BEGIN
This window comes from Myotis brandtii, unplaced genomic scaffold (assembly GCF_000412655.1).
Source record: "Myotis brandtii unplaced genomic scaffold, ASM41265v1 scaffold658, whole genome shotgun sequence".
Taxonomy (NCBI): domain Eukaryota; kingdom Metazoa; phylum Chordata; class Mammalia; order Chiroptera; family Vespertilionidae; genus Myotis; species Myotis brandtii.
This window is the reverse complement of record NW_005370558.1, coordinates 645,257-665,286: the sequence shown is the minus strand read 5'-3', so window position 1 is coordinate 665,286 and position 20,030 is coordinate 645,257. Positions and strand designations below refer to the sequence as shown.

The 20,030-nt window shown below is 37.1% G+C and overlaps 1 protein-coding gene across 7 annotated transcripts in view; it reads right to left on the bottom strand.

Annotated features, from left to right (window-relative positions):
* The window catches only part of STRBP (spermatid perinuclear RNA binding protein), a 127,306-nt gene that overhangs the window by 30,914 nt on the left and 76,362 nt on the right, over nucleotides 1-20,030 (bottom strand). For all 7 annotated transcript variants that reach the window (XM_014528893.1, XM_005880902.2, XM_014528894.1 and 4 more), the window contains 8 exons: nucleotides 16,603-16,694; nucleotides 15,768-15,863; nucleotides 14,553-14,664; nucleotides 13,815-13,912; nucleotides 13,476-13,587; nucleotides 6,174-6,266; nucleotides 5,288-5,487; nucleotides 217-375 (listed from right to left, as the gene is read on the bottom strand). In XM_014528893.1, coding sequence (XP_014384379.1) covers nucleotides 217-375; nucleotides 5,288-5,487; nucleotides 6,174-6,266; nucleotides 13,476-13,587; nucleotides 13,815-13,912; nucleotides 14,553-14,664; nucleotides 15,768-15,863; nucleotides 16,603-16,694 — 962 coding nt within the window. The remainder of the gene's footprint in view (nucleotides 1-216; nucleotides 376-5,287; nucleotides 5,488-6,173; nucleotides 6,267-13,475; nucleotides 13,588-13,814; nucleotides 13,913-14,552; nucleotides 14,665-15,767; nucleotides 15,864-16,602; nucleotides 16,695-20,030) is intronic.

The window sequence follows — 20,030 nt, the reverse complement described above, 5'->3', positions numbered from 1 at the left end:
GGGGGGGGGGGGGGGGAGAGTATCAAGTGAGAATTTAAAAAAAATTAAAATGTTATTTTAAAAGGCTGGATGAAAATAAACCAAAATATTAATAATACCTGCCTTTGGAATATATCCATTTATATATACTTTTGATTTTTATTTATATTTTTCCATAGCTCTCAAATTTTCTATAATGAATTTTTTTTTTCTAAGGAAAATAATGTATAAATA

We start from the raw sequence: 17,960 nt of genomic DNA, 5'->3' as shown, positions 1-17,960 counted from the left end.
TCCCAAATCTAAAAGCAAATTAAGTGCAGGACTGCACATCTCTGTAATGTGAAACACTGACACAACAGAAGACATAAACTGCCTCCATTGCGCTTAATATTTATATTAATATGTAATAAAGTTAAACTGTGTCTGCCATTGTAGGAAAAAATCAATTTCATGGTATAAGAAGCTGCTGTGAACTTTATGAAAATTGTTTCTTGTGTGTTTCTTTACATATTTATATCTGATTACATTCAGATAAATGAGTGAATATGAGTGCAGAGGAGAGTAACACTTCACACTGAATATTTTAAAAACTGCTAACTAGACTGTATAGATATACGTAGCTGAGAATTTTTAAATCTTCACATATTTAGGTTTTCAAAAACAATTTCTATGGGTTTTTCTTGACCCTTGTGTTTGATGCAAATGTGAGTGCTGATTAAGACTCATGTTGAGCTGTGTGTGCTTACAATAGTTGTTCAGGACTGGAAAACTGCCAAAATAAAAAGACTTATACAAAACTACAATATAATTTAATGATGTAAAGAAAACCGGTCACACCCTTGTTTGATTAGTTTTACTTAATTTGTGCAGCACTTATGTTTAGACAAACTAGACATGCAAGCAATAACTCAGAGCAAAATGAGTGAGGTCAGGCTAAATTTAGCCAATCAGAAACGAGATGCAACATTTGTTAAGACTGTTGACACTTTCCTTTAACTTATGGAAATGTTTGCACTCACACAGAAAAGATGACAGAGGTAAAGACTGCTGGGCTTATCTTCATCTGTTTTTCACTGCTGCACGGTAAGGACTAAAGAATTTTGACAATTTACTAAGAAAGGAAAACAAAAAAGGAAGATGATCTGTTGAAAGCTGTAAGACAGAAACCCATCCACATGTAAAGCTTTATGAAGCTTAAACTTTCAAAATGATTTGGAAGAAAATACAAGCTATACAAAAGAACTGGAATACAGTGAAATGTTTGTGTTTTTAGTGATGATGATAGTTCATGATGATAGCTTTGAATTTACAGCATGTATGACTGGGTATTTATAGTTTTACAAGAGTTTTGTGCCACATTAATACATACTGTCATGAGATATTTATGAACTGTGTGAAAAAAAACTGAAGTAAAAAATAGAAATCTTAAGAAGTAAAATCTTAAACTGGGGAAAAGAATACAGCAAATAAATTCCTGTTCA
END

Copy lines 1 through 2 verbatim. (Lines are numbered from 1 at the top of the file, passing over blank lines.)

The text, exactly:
This window comes from Myotis brandtii, unplaced genomic scaffold (assembly GCF_000412655.1).
Source record: "Myotis brandtii unplaced genomic scaffold, ASM41265v1 scaffold658, whole genome shotgun sequence".